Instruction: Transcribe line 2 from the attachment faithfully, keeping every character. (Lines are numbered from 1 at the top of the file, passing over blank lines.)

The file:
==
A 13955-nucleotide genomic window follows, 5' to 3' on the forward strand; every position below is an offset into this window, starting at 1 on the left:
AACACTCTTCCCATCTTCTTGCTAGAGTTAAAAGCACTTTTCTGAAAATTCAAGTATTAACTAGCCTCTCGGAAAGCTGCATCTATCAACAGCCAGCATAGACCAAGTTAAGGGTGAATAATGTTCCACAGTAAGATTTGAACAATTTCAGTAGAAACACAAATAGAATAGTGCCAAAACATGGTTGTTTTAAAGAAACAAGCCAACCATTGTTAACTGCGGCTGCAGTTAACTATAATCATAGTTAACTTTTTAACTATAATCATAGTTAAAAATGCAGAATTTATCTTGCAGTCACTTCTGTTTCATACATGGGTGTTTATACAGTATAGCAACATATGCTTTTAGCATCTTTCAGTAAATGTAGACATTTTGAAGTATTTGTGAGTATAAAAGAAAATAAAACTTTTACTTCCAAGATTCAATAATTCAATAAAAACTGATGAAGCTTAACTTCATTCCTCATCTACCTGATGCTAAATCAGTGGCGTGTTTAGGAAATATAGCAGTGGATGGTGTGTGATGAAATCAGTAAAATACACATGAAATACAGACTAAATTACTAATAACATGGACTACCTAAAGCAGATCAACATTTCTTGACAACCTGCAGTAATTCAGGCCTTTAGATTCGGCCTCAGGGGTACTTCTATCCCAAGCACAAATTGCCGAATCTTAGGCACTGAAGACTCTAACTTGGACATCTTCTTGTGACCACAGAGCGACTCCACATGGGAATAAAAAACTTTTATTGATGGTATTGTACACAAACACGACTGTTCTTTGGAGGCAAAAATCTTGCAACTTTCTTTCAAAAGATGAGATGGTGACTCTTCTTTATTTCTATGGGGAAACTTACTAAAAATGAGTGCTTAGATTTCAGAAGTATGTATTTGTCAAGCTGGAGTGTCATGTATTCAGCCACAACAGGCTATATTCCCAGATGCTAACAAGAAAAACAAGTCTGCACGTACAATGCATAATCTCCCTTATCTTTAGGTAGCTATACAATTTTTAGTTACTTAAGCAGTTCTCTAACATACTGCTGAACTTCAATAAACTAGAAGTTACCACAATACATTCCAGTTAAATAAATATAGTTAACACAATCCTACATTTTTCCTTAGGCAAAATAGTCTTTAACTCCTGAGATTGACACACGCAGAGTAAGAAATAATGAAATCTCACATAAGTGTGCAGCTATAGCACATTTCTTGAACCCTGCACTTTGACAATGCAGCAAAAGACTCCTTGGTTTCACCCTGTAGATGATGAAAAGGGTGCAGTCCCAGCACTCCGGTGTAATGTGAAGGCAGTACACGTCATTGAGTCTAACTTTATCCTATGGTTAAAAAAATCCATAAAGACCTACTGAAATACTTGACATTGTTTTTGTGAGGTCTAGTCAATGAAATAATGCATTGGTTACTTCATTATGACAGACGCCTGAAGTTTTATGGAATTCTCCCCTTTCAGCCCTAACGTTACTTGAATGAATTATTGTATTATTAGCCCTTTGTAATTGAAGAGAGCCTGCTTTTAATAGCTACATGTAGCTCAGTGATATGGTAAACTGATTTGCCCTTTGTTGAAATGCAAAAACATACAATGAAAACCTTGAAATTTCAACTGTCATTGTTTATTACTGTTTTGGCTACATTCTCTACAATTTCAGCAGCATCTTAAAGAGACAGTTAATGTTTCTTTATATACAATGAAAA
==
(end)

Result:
AACACTCTTCCCATCTTCTTGCTAGAGTTAAAAGCACTTTTCTGAAAATTCAAGTATTAACTAGCCTCTCGGAAAGCTGCATCTATCAACAGCCAGCATAGACCAAGTTAAGGGTGAATAATGTTCCACAGTAAGATTTGAACAATTTCAGTAGAAACACAAATAGAATAGTGCCAAAACATGGTTGTTTTAAAGAAACAAGCCAACCATTGTTAACTGCGGCTGCAGTTAACTATAATCATAGTTAACTTTTTAACTATAATCATAGTTAAAAATGCAGAATTTATCTTGCAGTCACTTCTGTTTCATACATGGGTGTTTATACAGTATAGCAACATATGCTTTTAGCATCTTTCAGTAAATGTAGACATTTTGAAGTATTTGTGAGTATAAAAGAAAATAAAACTTTTACTTCCAAGATTCAATAATTCAATAAAAACTGATGAAGCTTAACTTCATTCCTCATCTACCTGATGCTAAATCAGTGGCGTGTTTAGGAAATATAGCAGTGGATGGTGTGTGATGAAATCAGTAAAATACACATGAAATACAGACTAAATTACTAATAACATGGACTACCTAAAGCAGATCAACATTTCTTGACAACCTGCAGTAATTCAGGCCTTTAGATTCGGCCTCAGGGGTACTTCTATCCCAAGCACAAATTGCCGAATCTTAGGCACTGAAGACTCTAACTTGGACATCTTCTTGTGACCACAGAGCGACTCCACATGGGAATAAAAAACTTTTATTGATGGTATTGTACACAAACACGACTGTTCTTTGGAGGCAAAAATCTTGCAACTTTCTTTCAAAAGATGAGATGGTGACTCTTCTTTATTTCTATGGGGAAACTTACTAAAAATGAGTGCTTAGATTTCAGAAGTATGTATTTGTCAAGCTGGAGTGTCATGTATTCAGCCACAACAGGCTATATTCCCAGATGCTAACAAGAAAAACAAGTCTGCACGTACAATGCATAATCTCCCTTATCTTTAGGTAGCTATACAATTTTTAGTTACTTAAGCAGTTCTCTAACATACTGCTGAACTTCAATAAACTAGAAGTTACCACAATACATTCCAGTTAAATAAATATAGTTAACACAATCCTACATTTTTCCTTAGGCAAAATAGTCTTTAACTCCTGAGATTGACACACGCAGAGTAAGAAATAATGAAATCTCACATAAGTGTGCAGCTATAGCACATTTCTTGAACCCTGCACTTTGACAATGCAGCAAAAGACTCCTTGGTTTCACCCTGTAGATGATGAAAAGGGTGCAGTCCCAGCACTCCGGTGTAATGTGAAGGCAGTACACGTCATTGAGTCTAACTTTATCCTATGGTTAAAAAAATCCATAAAGACCTACTGAAATACTTGACATTGTTTTTGTGAGGTCTAGTCAATGAAATAATGCATTGGTTACTTCATTATGACAGACGCCTGAAGTTTTATGGAATTCTCCCCTTTCAGCCCTAACGTTACTTGAATGAATTATTGTATTATTAGCCCTTTGTAATTGAAGAGAGCCTGCTTTTAATAGCTACATGTAGCTCAGTGATATGGTAAACTGATTTGCCCTTTGTTGAAATGCAAAAACATACAATGAAAACCTTGAAATTTCAACTGTCATTGTTTATTACTGTTTTGGCTACATTCTCTACAATTTCAGCAGCATCTTAAAGAGACAGTTAATGTTTCTTTATATACAATGAAAA